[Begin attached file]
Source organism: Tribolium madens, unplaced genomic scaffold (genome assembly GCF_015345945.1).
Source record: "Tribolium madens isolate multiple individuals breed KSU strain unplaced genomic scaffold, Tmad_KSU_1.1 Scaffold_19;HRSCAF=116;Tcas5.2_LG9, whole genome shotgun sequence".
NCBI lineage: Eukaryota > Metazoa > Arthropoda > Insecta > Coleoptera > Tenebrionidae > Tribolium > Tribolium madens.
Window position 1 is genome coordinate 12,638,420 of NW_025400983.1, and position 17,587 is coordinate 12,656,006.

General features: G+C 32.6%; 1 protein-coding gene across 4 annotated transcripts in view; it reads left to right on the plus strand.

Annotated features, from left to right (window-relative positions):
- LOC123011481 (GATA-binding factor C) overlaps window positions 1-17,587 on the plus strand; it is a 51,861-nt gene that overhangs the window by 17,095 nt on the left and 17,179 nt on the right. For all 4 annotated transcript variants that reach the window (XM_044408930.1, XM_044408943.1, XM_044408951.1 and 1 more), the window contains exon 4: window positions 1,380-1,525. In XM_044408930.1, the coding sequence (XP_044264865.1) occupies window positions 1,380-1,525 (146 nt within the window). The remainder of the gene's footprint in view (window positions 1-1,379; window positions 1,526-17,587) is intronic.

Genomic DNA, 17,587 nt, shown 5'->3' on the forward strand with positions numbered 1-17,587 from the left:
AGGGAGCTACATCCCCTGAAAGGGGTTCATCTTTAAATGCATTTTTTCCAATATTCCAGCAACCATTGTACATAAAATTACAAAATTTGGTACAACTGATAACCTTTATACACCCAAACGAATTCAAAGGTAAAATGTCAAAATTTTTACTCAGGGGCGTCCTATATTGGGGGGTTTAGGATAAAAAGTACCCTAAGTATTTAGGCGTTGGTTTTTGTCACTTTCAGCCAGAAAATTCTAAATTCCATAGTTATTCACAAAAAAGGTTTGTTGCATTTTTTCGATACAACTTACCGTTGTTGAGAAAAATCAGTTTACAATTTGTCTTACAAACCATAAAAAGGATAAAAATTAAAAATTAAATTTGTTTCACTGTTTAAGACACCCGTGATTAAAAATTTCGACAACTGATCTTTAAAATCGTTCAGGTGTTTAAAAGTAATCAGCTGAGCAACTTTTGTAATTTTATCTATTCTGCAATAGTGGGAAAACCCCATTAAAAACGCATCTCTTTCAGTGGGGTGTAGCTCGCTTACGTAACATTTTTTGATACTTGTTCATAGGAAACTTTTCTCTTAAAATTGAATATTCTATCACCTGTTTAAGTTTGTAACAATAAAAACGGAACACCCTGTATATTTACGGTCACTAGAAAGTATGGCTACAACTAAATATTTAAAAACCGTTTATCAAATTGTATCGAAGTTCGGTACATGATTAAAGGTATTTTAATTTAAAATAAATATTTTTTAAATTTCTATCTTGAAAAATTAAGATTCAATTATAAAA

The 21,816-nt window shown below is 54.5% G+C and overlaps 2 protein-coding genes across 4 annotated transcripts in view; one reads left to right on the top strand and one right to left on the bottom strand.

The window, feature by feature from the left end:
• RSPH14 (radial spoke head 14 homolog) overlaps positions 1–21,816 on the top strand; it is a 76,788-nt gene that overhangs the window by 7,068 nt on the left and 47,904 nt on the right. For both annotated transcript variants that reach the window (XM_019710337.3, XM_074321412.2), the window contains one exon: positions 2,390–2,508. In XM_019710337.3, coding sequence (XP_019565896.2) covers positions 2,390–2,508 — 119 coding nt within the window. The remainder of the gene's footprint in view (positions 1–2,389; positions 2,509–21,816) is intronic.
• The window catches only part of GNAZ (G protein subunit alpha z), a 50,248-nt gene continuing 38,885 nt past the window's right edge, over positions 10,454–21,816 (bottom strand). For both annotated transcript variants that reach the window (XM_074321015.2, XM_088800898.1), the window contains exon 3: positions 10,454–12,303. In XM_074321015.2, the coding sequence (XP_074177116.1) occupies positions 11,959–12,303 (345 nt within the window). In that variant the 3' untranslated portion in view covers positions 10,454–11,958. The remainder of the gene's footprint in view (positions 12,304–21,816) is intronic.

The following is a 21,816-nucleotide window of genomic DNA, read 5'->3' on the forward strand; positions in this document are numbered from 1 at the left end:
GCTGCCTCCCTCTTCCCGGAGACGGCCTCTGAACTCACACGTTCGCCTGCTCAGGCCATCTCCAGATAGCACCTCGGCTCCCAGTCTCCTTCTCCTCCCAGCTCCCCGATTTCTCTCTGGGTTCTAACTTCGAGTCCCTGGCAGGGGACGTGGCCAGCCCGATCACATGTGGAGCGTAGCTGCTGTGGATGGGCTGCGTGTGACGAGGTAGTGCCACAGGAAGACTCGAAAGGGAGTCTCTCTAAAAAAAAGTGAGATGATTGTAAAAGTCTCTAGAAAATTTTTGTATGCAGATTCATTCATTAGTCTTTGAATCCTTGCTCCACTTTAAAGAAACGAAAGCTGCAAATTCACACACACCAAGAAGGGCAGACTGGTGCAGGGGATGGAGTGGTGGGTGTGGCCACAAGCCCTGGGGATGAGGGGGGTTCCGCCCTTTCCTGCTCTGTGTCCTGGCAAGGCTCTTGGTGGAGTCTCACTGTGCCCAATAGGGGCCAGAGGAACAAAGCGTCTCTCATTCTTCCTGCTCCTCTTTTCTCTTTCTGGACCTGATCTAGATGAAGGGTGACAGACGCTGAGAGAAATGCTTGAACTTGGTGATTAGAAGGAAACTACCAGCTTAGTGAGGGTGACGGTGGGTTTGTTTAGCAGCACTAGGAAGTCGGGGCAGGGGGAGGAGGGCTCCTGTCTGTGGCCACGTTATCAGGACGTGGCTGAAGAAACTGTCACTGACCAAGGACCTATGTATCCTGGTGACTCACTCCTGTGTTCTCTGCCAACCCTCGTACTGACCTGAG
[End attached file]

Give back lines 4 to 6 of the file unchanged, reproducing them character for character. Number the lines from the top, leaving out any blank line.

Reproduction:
Window position 1 is genome coordinate 12,638,420 of NW_025400983.1, and position 17,587 is coordinate 12,656,006.

General features: G+C 32.6%; 1 protein-coding gene across 4 annotated transcripts in view; it reads left to right on the plus strand.

Annotated features, from left to right (window-relative positions):